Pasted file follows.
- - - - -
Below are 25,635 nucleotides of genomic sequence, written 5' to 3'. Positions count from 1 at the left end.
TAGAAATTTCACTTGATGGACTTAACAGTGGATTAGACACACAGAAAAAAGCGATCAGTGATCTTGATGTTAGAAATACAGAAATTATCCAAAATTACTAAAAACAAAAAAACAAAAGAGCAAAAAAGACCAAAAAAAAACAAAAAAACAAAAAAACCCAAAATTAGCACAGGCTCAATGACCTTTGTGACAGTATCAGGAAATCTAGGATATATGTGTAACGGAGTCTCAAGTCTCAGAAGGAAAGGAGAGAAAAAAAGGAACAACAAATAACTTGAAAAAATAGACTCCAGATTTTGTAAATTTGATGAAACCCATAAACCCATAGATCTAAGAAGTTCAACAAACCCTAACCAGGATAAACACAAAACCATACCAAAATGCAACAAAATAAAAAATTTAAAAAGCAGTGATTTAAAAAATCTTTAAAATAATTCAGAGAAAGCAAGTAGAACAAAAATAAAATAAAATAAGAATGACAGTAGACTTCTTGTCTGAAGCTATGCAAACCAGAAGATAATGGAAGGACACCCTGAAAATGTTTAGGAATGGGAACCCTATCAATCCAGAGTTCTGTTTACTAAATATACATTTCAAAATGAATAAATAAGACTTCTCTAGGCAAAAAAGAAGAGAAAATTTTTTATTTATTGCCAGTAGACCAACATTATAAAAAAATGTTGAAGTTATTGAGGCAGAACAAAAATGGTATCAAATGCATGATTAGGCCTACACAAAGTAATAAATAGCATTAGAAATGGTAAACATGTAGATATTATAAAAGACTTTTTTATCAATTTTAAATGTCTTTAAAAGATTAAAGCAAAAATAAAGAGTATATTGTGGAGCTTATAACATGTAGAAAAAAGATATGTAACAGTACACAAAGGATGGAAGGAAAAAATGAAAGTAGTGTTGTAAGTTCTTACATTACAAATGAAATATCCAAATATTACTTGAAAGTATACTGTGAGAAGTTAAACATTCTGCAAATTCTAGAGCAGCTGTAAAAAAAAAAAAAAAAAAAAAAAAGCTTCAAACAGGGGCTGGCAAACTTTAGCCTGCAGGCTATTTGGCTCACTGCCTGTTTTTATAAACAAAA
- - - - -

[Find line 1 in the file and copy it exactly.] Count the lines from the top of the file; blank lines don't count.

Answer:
Below are 25,635 nucleotides of genomic sequence, written 5' to 3'. Positions count from 1 at the left end.